Weary, so weary. Stories of injustice clog my ears. My tears turn to lead as I hang my head and wonder how we got here, to a place where beautiful souls are gunned down in a place of worship, where cries of greatness have turned into building walls and ripping children from parents. A place where protecting the life of the unborn is more important than caring for those who already breathe in the air we share, where we incarcerate African Americans at a much higher rate than “white” Americans for the same offense. Where thousands in my city are not registered to vote, convinced that their voice would not make a difference. Where women are squashed like unwanted bugs and choose to stay silent because they are not believed, where abusers are protected and victims are shamed.
So I am not going to vote in hopes that some greatness will find us. The greatness is already here; we have just shut it down and hidden it in a box or a cage or a cell. The greatness we seek is best seen in the least of these. So I am going to vote for the sake of these –
- For the woman on the other side of the wall who ran to keep her children safe from gang-lords. For the boy who works the night shift then goes to school all day to care for his family because of what ICE has done in my city. For the families in hiding, though for years have been trying to be legal like me, whose hard working tax dollars benefit everyone but themselves and now they wonder where their next meal will come from.
- For the families in my district who cannot own homes or borrow a dime to improve their spaces. This ensures that property values and taxes stay low, so low that not enough goes to fund the schools and their children are fought instead of taught by teachers who exhausted and under-equipped.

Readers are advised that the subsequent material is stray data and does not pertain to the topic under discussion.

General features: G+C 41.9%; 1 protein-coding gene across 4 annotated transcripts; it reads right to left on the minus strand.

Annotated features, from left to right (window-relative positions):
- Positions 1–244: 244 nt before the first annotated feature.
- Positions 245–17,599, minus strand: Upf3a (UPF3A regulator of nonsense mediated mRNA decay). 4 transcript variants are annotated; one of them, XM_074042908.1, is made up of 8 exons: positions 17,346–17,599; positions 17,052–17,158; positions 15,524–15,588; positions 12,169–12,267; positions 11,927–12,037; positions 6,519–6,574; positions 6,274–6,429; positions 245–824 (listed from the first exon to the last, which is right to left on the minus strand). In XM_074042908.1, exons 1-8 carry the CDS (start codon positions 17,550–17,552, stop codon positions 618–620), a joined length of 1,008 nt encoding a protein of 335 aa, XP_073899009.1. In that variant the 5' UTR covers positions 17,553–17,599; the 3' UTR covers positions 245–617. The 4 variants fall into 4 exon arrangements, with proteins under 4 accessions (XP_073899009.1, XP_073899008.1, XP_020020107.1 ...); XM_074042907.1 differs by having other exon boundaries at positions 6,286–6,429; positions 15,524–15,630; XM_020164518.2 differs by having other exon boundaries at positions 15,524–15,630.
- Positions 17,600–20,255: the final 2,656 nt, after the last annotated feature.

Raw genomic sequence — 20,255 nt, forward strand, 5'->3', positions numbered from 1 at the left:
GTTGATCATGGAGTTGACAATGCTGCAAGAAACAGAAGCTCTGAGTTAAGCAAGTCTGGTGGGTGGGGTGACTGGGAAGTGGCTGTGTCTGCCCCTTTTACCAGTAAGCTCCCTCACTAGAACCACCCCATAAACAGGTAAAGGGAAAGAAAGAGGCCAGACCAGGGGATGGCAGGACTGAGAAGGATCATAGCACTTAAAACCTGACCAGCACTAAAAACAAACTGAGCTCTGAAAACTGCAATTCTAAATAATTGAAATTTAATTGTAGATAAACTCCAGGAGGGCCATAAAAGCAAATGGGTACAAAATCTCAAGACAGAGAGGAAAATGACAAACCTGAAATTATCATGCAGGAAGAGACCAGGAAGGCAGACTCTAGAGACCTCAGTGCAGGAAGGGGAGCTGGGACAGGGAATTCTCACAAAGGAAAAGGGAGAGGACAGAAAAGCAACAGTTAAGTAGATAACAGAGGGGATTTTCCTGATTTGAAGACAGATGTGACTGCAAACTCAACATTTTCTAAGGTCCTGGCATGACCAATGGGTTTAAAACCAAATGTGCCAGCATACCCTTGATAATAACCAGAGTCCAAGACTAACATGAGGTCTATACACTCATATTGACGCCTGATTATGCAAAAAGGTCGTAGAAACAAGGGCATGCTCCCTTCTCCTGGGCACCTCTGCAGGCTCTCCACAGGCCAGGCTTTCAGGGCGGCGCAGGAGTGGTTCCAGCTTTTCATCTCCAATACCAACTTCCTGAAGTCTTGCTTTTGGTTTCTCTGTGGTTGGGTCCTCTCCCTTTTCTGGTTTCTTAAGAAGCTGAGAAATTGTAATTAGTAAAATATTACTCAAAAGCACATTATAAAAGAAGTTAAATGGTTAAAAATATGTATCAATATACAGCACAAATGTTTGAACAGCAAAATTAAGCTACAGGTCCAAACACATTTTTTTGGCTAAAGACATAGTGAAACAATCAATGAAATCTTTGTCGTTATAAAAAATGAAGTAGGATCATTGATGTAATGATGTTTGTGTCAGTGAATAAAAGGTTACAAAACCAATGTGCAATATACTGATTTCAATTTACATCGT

- For the African Americans unjustly incarcerated who line the cells of private prisons while the owners line their pockets with billions. For the black bodies laying on the ground through no fault of their own, silently screaming for us to take note. For the daughters of the woman who remembers her uncle being tarred and feathered and hung from a tree for just being who he was. For the same woman whose last words to her daughters were, “Don’t ever stop.”
I will not stop. I will remember these and I will vote for their sake.
In 1492, Columbus sailed the ocean blue, but he certainly did not discover America. Instead, he landed on one of the Bahama Islands. For months, he went from island to island, searching for the gold and riches that he had promised to the Spanish Monarchy in return for funding his journey. One of his ships was wrecked off the coast of what we now know as Haiti, forcing him to leave some of his men there when he returned to Spain with only a handful of gold and six indigenous people as slaves, who were paraded up and down the streets of Spain.
He returned to Haiti on his second voyage and discovered the makeshift settlement in ruins and all the men he had left there murdered by angry locals for raping their women. On this voyage he captured 500 Native Americans and sent them to Spain as repayment to the monarchy for their investment. While Queen Isabella was horrified and sent many of them back to the Caribbean, insisting they were Spanish subjects and not slaves, Columbus continued to capture locals and is said to have enslaved 5,000 of them. In addition to this, he and his men forced them to convert to Catholicism or be burned at the stake. He also ate so much of their food that a famine was created, forced them to dig in mines to search for gold, and introduced European diseases that wiped many of them out. In less than 20 years, the population had decreased by more than 50%.
Guacanagari, one of the five kings of the island at the time, who had also showed kindness to Columbus when his ship had wrecked, is quoted to have said the following before escaping the genocide Columbus was responsible for –
“I’d rather eternally burn in hell, than to go to a heaven where I would find people of your kinds”
These words haunt me and I find no celebration in my heart for the destruction and carnage this man is responsible for. Today, I honor the brave men and women who were the first to discover and settle this land. Women and men who gave their lives being kind to those who came after them in greed and stole this land, nearly wiping them out and calling it a great victory. I lament on this ground stained with the blood of millions who once lived here and truly cared for her. If history teaches us anything at all, it should be that, once again, those who were taken advantage of are the true heroes.
Today, I honor them.